GP Shortage Will Hit West Norfolk
4:13pm 31st July 2014
(Updated 4:13pm 31st July 2014)
There's a warning that unless more junior doctors decide to be GPs, rural surgeries in places like West Norfolk could close.
It comes after 1500 patients had to be transferred from Watton after the GPs there retired and couldn't find anyone to replace them.
Cllr Phillip Cowen from Breckland Council says it's something they are very worried about...
“We have unearthed a problem that I believe affects the whole of Norfolk. The difficulty is that GP Surgeries are independent contractors, so the NHS doesn’t have a direct link. Our advice is that the NHS needs to look at how it will manage this problem and we can do that through our MPs.”
Breckland Council says it will now work with the County Council, the local Clinical Commissioning Groups, and NHS England.
It’s thought many junior doctors are attracted to hospital work rather that moving to small towns.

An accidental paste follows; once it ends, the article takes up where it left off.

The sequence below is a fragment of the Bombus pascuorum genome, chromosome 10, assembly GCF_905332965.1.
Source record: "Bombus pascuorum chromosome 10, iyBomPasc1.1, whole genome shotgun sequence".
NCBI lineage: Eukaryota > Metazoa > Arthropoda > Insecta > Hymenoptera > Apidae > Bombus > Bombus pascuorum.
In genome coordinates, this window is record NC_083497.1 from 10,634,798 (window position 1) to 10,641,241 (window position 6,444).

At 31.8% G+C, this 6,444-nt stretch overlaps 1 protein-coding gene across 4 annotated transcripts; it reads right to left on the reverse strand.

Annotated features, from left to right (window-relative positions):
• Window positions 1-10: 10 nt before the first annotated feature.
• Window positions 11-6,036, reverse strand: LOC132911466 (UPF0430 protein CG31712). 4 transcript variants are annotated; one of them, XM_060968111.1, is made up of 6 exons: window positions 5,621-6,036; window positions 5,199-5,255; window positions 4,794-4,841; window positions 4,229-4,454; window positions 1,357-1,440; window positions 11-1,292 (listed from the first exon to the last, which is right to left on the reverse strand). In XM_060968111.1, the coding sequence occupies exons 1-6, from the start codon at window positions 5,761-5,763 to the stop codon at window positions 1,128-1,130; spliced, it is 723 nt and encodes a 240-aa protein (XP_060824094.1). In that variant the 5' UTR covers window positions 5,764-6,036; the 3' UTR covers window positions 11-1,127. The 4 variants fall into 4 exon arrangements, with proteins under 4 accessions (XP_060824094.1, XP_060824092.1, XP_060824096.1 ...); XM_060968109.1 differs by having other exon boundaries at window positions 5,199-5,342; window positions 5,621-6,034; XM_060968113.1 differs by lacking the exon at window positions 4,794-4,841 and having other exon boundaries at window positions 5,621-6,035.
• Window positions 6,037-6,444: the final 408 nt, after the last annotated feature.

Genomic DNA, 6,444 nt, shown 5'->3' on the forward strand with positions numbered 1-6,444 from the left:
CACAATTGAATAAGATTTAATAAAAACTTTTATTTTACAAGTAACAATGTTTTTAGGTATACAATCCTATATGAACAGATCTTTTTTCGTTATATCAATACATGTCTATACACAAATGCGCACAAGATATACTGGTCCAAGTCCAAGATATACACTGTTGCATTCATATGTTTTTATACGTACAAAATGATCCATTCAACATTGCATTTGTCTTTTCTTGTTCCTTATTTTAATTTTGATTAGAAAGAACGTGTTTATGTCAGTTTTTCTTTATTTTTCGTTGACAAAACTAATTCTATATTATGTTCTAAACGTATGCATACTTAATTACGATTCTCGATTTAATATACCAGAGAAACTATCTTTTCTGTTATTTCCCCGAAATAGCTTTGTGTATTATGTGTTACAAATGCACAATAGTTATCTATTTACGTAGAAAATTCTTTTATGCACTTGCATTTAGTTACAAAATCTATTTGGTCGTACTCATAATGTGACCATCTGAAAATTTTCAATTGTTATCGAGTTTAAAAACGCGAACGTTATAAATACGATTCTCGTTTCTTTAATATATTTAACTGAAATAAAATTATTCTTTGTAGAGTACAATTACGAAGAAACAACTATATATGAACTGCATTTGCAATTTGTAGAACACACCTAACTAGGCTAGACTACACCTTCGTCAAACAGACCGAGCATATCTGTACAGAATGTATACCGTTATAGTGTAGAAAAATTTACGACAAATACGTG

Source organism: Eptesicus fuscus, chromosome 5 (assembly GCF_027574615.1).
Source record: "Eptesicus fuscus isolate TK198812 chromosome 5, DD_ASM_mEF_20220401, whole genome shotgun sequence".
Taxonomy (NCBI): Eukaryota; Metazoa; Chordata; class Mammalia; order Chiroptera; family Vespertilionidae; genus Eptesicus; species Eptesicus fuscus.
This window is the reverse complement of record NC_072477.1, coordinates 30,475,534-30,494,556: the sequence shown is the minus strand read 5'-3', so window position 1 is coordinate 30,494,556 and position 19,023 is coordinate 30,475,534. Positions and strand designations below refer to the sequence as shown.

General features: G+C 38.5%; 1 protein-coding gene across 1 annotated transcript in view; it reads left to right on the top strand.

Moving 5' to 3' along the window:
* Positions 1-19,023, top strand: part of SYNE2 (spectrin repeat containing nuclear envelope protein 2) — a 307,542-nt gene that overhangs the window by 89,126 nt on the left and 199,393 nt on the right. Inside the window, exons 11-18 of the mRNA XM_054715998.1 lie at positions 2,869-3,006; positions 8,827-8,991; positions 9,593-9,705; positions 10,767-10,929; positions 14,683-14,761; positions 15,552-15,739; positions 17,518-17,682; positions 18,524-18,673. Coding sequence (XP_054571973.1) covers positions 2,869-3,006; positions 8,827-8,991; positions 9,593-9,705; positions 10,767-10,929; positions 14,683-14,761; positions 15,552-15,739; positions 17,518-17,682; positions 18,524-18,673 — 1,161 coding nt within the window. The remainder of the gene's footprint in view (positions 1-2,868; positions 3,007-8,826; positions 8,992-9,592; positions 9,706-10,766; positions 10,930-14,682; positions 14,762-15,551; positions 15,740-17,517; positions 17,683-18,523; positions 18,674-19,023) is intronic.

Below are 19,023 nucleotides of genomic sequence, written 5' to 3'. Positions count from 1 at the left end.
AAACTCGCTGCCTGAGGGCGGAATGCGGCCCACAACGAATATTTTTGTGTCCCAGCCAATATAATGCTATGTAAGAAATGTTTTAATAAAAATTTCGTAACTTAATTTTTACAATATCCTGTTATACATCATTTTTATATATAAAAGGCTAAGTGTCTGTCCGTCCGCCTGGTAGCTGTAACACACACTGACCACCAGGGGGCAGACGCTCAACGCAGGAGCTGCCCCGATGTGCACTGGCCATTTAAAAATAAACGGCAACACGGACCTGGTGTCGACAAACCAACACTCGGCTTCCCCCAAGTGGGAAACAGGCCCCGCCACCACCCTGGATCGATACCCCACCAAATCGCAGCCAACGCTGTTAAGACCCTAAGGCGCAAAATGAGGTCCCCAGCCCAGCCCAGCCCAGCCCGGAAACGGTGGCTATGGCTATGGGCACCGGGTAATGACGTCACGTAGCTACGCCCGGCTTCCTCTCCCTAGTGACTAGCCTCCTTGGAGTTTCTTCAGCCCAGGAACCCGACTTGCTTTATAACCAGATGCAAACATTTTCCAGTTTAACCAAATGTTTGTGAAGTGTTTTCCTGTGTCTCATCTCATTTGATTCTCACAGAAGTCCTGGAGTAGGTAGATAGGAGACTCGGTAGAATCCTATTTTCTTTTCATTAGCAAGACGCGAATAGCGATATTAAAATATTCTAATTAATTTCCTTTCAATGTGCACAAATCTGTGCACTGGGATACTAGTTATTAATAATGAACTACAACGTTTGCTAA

Cllr Cowen says that’s something that needs to change:
"There are 49 GP vacancies across the County which represent around 10% of the GP pool. There are issues about recruiting GPs generally not just rurally. We believe that more doctors who train are choosing not to go into General Practice but to stay in hospitals because of the career paths there and the state of the art equipment and treatments."
NHS England has spoken to KLFM this afternoon and confirmed that this is a nationwide issue, which (in the East of England) particularly affects Norfolk.
But it's now working with universities and other organisations to address the problem as Katy Norton, Director of Commissioning in the East, explains...
"The solution is around giving opportunities to new doctors in training to train in Norfolk. So I think we do recognise the opportunities of working with universities. Because what we do find is that doctors who train in the area tend to want to stay."
KLFM News has also requested interviews or a statement from the CCG.